Things start off bad and quickly get worse for the titular protagonist in Julian in Purgatory. The prodigal son of the severe former mayor of an unnamed town in Ohio, Julian is possessed of a bad attitude, a long-suffering girlfriend, and an unrelenting pill habit. When girlfriend Dana’s repeated attempts to get Julian into a job and off drugs are rebuffed one time too many, she kicks him out, and the ne’er-do-well Julian, driven by addiction, soon finds himself embroiled in a series of intoxicated mishaps and ill-considered criminal schemes. What starts off as a manic, at times hilarious drug-fueled binge soon takes a dark turn, and Julian finds himself well out of his depth and in truly frightening situations.
Jon Allen’s cartoony drawing style (Julian and his friends and enemies are drawn as cats, dogs, bears and other anthropomorphic characters), snappy dialogue, and breezy pacing belie the depth of this graphic novel’s themes and narrative heft. Allen’s artwork, reminiscent of both Bryan Lee O’Malley and James Kochalka, is drawn in crisp black-white-and-grey tones and is full of subtle jokes and details that reward multiple readings: The feminine scented candles and red wine (sporting hilarious names like “Oak Weasel” and “Wet Elf Merlot”) that appear when Dana kicks Julian out of her apartment, the angelic monument to the victims of “Piney Bluff Coal Mine of 1909” that now serves as a seedy meeting spot for drug deals, the rich tapestry of clutter and garbage populating the homes of twenty-something slackers in this down-on-its-luck Rust Belt town.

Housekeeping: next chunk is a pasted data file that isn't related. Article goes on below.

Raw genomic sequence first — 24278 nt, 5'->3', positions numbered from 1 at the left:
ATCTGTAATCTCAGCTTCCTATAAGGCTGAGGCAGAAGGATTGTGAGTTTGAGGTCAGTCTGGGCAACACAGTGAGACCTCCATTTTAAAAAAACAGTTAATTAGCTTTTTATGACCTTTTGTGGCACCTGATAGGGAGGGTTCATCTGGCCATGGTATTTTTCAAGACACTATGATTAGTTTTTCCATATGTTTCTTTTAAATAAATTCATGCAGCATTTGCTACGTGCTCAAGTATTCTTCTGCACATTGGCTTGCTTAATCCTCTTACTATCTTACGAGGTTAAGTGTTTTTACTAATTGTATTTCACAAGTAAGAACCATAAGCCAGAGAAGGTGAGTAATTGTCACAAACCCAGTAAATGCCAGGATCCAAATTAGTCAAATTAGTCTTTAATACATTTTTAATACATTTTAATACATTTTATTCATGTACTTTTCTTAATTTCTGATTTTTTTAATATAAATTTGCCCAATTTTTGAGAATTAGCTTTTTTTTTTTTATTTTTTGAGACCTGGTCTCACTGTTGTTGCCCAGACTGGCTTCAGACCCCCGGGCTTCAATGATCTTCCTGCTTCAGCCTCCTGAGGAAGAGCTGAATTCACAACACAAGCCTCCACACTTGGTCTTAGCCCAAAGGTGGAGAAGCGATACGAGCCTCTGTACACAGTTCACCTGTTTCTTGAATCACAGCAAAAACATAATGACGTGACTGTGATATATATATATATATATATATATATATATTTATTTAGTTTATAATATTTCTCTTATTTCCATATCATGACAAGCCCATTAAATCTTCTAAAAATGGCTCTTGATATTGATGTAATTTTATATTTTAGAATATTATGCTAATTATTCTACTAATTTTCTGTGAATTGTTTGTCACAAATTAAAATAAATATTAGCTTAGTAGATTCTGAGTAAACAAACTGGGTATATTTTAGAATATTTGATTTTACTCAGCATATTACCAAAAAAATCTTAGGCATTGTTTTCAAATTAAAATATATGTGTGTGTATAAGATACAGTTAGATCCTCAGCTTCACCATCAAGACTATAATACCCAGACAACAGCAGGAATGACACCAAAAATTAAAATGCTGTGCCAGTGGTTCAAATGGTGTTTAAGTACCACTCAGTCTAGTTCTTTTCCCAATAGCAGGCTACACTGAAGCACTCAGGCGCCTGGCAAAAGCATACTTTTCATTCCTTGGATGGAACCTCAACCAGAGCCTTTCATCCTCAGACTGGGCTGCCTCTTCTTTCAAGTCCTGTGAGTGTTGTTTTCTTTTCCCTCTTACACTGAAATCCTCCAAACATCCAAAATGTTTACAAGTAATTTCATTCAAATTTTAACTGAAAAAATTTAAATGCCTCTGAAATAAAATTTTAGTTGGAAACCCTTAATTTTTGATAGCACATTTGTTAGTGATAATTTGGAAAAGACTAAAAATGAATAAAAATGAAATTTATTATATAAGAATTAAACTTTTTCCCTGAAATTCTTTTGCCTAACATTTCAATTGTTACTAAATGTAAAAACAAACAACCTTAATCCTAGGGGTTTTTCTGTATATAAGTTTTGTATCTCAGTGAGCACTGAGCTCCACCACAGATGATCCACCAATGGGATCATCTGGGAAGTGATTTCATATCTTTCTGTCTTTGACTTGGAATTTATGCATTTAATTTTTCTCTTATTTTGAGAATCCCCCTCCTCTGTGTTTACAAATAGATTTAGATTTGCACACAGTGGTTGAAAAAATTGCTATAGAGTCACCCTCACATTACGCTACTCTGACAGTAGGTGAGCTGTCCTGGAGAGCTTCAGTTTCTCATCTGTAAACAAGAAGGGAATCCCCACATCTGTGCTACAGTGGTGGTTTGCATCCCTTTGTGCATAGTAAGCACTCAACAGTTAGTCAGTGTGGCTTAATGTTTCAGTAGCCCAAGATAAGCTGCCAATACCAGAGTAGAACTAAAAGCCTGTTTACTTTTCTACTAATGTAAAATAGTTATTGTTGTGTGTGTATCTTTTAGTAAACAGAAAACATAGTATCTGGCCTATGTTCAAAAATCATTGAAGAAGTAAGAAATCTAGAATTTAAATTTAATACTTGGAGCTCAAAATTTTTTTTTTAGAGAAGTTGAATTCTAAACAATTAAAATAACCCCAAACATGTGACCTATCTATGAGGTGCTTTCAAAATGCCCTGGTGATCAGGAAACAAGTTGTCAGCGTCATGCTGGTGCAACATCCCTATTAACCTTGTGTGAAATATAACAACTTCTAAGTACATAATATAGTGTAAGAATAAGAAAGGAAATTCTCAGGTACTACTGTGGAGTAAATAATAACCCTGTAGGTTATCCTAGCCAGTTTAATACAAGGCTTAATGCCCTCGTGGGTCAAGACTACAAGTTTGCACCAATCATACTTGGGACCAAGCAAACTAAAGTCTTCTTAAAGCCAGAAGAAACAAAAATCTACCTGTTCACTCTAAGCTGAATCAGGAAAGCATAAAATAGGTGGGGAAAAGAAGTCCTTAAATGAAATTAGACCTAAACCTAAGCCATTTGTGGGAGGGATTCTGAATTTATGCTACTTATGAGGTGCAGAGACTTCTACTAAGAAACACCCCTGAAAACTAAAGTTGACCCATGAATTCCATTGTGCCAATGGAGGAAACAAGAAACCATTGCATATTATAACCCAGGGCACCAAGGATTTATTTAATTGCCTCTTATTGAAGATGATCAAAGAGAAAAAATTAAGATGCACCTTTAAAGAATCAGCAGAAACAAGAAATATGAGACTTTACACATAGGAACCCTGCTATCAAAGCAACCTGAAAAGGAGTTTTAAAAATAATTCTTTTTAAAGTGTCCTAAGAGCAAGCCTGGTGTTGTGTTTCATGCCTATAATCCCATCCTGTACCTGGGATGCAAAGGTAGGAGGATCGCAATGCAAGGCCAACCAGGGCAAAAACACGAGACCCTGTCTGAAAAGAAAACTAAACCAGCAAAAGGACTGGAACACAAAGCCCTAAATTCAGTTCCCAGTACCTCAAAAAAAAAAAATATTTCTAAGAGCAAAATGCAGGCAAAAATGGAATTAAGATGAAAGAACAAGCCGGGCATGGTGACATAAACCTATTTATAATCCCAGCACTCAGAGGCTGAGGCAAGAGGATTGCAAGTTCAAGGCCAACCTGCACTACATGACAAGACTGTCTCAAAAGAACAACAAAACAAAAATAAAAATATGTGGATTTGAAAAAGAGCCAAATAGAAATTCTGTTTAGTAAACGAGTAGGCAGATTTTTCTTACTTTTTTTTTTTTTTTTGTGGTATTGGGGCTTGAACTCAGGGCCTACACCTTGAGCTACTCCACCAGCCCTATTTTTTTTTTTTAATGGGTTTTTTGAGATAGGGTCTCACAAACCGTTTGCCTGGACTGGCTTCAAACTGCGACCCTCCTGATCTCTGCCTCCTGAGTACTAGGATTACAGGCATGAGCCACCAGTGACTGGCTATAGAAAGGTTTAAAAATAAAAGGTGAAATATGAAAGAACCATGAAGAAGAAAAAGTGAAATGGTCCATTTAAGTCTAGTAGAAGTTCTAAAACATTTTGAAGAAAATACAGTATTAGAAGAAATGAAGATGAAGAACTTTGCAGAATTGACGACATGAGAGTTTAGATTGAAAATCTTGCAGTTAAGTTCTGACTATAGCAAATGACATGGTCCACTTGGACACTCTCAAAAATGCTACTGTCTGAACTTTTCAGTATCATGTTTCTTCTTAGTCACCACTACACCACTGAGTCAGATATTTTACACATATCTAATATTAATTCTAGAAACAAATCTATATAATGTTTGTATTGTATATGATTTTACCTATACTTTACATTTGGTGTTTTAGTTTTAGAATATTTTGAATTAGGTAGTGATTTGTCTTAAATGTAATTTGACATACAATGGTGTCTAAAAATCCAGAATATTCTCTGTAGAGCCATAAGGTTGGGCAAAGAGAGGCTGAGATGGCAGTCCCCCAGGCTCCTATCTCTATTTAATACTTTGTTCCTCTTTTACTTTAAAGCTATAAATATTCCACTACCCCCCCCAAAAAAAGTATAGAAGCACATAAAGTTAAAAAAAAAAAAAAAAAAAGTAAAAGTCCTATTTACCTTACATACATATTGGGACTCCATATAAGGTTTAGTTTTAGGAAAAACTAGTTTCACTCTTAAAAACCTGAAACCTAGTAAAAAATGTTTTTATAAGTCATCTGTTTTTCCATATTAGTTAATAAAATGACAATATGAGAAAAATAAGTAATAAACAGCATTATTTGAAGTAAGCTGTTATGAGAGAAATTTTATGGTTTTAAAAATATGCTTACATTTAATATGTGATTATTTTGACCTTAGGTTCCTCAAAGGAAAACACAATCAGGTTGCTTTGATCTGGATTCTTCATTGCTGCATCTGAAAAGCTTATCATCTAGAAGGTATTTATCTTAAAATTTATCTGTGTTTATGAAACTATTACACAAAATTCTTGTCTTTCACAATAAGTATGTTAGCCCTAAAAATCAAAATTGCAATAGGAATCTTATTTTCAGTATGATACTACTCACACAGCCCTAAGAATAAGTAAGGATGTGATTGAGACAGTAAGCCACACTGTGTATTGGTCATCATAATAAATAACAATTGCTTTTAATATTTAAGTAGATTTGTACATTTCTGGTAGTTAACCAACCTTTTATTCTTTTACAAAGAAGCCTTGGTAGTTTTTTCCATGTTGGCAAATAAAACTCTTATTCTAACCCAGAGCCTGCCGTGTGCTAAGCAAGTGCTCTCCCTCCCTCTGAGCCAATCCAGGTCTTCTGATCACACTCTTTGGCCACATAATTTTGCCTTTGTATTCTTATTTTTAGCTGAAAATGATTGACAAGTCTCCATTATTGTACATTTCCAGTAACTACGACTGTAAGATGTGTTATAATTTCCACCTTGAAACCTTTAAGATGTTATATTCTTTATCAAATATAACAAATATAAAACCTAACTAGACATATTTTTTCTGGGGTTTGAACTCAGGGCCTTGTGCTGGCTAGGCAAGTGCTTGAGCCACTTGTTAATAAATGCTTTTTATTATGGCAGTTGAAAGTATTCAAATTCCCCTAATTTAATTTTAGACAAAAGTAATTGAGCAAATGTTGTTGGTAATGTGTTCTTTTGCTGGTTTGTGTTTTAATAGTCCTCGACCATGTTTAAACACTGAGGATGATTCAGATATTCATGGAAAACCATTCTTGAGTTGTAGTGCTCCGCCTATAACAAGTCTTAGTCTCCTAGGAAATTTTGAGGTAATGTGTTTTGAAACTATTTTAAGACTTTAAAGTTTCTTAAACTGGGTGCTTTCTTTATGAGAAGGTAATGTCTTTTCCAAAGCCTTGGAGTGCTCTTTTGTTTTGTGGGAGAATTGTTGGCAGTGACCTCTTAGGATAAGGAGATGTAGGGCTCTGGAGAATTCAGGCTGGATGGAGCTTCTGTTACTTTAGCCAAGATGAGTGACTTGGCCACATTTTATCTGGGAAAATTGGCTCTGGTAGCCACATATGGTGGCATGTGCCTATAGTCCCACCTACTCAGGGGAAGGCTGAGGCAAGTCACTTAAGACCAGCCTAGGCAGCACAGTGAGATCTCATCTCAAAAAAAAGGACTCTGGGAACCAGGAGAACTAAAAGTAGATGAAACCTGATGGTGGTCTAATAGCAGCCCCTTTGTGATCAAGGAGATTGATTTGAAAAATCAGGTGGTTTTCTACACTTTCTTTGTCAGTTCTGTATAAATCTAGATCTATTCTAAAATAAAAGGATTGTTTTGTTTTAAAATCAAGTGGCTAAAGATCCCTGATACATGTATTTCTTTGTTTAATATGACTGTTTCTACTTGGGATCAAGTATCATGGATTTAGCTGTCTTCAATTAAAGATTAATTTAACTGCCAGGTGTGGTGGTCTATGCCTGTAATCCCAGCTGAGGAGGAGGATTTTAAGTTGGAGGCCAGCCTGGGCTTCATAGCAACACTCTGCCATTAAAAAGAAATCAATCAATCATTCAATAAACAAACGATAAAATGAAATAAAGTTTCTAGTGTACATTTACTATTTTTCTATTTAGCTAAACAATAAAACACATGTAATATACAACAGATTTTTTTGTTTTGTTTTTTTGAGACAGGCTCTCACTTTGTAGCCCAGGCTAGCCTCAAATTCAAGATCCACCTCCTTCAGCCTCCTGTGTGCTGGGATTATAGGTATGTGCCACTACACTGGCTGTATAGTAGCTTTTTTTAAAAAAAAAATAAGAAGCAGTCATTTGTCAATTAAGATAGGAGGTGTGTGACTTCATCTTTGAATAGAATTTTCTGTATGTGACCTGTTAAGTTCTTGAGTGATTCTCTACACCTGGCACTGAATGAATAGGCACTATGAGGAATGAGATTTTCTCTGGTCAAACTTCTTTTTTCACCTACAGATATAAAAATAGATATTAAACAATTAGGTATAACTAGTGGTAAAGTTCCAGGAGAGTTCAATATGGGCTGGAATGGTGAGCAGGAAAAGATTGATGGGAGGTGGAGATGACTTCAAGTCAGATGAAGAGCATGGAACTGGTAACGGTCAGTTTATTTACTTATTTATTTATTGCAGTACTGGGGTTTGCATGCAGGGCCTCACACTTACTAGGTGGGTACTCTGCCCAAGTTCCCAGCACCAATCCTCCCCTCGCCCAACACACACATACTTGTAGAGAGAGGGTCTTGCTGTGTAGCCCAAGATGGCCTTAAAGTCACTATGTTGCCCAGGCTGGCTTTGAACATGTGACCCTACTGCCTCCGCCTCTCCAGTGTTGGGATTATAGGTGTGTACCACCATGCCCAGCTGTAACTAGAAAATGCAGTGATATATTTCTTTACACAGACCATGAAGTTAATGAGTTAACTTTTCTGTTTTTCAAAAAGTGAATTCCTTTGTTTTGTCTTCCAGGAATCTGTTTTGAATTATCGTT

In the grand tradition of old-school comic strips the book is full of very funny dialogue and expertly-timed situational gags, but “Julian in Purgatory” is a darker and more serious read than it might first appear. The genuine pathos of Julian’s drug problem is evident, and the connections to the real-world opioid crisis which is running rampant through communities like the one depicted in these pages are clear. Allen eschews the desire to wrap things up with a neat little bow, and despite some interesting Biblical themes this is no typical “road to redemption” narrative… The underlying problems pushing Julian to drug use aren’t magically erased, and the road ahead for everyone in his circle feels daunting. Anyone who has seen a loved one go through the cycles of addiction (or gone through it themselves) will be able to recognize the familiar shadow of relapse that haunts this book.
Julian in Purgatory is a stand-alone graphic novel, but it also forms a part of the Allen’s wider Ohio is for Sale universe, characters from that book, The Lonesome Era, and other self-published stories appear here in secondary roles. The depth and breadth of the narrative can be seen at the edges in ways that reminded me of Jaime Hernandez’s Locas stories or David Lapham’s Stray Bullets series: This world and the characters seem to expand beyond the page (the snappy, chatty scenes with Dana and her pal Veronika in particular make you want to follow along with their story), the reader gets the distinct impression that Allen is going to be mining different corners of his creation for a long time to come. I for one am looking forward to seeing what he finds there.